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Tuesday, 07 July 2015

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Remains of submarine in Barrow dock set to be scrapped

THE remains of a submarine left rusting in Buccleuch Dock in Barrow for eight years will be scrapped.

HMS Onyx, an Oberon class vessel which saw service in the Falklands War, was brought to Barrow in 2006 by businessman Joe Mullen as part of plans to use it as a museum.

Mr Mullen paid £117,000 for the sub after an idea by the Barrow branch of the Submariners Association, led by Terry Spurling, that it could become an interactive centre piece at a submarine heritage centre.

Onyx had been one of a collection of historic naval vessels displayed on Merseyside that lost their homes because of a dockside redevelopment in Birkenhead.

Mr Mullen was forced to sell the vessel after it became apparent he would not be able to secure council funding to develop the scheme.

Onyx was used on secret operations during the conflict with Argentina, including landing special forces, but has now been towed to Swansea where all but the hull will be scrapped.

Mr Spurling, from Holbeck, said: “It’s a sad thing for the town, she was the last remaining Falklands submarine. But in today’s world it is not easy to get money.”

Part of the vessel will be saved after a group of shipping enthusiasts expressed interest in putting the hull on display in Greenock, Scotland, near to where it was assembled. Eleven Oberon-class submarines were built at Scott’s dry dock in Greenock.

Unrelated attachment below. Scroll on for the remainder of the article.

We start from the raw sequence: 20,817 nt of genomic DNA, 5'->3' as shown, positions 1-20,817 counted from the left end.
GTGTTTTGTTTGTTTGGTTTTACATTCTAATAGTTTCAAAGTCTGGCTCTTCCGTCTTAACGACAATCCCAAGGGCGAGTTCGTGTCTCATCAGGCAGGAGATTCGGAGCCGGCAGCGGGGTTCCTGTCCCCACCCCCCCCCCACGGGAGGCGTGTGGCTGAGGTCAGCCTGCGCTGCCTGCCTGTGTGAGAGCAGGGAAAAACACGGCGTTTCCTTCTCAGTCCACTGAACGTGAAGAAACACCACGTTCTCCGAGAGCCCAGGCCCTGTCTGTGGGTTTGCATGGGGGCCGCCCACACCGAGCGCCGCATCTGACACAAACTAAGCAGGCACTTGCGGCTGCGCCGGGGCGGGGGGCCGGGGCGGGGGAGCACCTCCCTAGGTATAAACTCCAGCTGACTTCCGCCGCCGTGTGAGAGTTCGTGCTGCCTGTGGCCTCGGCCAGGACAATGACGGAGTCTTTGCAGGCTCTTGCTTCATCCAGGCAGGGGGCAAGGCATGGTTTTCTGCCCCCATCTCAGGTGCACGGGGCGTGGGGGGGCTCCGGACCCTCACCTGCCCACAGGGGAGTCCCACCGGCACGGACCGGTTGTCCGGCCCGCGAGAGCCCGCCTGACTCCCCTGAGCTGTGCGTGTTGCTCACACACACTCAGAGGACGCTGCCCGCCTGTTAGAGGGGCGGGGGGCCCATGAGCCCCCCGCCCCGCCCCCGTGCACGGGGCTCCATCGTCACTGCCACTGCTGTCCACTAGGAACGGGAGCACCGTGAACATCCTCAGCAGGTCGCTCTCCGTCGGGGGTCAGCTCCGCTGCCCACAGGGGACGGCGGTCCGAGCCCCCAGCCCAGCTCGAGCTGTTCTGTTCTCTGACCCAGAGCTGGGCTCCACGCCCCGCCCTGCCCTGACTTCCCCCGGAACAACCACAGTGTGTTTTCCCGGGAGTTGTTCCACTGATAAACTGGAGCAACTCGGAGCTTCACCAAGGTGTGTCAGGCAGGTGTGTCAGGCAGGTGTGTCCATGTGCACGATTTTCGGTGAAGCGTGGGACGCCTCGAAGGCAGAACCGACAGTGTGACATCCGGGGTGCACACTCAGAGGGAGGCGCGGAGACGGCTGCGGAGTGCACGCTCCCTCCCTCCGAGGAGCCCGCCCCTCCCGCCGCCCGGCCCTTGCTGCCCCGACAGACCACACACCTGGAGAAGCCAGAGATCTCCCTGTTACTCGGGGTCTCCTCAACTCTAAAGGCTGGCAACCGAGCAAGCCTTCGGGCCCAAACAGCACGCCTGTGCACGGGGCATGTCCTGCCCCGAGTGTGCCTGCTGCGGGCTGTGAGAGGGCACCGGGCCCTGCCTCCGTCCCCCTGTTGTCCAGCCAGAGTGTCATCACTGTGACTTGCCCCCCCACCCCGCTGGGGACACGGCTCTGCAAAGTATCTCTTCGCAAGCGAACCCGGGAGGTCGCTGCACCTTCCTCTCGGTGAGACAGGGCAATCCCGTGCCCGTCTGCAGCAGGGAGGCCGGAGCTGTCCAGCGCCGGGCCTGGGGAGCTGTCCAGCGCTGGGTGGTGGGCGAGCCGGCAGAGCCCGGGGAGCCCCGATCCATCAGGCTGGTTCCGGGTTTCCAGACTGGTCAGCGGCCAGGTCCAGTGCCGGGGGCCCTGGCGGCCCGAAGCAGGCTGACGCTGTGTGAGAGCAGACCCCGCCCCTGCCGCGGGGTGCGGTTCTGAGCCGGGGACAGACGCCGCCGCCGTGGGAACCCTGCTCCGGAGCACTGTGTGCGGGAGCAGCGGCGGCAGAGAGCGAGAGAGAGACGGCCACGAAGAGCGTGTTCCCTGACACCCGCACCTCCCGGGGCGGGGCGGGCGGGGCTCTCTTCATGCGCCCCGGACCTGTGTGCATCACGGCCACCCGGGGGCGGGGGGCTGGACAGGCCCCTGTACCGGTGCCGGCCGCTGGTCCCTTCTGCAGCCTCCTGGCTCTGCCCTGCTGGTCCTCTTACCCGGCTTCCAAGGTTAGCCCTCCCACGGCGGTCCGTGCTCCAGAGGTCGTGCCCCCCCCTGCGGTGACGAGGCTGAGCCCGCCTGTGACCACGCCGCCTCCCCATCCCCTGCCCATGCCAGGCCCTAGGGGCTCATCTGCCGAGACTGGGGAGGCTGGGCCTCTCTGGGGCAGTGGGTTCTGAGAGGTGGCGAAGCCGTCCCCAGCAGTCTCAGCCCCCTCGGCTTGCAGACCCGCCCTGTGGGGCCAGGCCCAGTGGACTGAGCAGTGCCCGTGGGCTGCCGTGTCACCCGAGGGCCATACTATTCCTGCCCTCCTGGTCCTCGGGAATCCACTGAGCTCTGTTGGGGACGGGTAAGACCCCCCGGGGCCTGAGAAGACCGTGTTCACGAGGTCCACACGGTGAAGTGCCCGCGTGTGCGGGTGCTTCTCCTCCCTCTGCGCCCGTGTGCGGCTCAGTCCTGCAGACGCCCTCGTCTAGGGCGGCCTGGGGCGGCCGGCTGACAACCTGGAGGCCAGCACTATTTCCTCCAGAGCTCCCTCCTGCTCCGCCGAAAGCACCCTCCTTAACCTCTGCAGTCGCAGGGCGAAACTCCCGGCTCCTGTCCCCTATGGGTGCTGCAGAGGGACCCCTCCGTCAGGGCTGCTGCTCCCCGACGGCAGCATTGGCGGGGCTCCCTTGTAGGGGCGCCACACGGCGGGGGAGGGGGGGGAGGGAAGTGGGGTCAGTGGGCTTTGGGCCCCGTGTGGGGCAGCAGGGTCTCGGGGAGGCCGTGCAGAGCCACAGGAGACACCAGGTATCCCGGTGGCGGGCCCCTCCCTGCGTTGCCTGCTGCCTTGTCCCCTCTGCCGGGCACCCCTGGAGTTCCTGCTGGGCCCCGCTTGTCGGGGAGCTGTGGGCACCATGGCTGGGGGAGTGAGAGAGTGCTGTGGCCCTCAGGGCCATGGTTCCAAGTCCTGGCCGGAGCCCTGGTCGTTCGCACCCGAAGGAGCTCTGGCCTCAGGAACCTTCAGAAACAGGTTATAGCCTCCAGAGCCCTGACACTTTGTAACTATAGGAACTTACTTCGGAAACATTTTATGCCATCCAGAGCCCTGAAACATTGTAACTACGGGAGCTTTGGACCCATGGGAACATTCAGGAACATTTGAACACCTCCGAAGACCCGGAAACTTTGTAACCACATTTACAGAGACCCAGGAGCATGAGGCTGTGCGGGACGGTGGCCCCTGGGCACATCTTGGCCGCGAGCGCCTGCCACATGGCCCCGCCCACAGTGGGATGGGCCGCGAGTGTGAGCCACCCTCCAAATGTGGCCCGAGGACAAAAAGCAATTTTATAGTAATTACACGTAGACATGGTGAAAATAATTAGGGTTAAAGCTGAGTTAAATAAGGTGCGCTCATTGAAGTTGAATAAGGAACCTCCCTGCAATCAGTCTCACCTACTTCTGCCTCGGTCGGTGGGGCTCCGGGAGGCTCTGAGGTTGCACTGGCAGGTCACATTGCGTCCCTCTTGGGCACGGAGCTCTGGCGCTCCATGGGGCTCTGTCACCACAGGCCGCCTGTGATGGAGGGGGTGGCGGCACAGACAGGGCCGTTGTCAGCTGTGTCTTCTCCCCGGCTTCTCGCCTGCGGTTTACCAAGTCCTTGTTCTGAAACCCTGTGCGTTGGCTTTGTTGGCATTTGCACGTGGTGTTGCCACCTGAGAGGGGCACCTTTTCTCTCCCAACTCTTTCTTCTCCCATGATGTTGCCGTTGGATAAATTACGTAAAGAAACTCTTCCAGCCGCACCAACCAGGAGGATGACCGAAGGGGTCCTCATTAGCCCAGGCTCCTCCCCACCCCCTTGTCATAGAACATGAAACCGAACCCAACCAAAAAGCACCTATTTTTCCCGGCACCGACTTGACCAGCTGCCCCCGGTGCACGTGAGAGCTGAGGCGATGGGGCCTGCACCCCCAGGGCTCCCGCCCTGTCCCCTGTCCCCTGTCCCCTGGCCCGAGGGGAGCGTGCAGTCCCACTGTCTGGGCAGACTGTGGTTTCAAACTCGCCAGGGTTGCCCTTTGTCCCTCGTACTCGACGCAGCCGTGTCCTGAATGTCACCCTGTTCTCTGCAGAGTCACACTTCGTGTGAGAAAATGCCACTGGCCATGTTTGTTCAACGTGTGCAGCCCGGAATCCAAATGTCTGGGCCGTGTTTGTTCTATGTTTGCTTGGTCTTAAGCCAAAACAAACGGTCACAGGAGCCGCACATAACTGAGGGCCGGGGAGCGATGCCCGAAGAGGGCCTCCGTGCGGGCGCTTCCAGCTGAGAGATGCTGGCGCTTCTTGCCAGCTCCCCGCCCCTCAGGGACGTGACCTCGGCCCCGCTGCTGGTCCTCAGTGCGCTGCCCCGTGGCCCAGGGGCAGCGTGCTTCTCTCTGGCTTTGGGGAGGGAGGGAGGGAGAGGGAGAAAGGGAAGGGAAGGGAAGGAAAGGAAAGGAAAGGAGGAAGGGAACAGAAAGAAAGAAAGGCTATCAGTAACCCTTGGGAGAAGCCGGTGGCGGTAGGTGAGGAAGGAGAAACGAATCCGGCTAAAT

Six were for the Royal Australian Navy, three were for the Royal Navy and two were purchased by Chile.

A feasibility study to establish if the plan could go ahead found displaying the whole vessel was not possible.

Mr Spurling said: “They were interested in buying the whole sub but when they got down to the nitty-gritty they realised they couldn’t dredge up the dry dock to get it in.

“It’s good at least part of it will go on display.

“People will still be able to see the torpedo tubes.”

Have your say

Disgrace,we did the same with the last milliom built boat,we let it rot,should have been housed in dock museum,what a missed chance.

Posted by cromwell on 24 April 2014 at 10:12

Hard to believe it was too expensive not have been preserved in some way. What would it have cost simply to mount it on concrete plinths as an object to simply wonder at. A subsequent plan to make it available for access to the public could have been introduced over time as funding became available, but getting out of the water would have been a good first step. What a waste.

Posted by Phil on 23 April 2014 at 20:12

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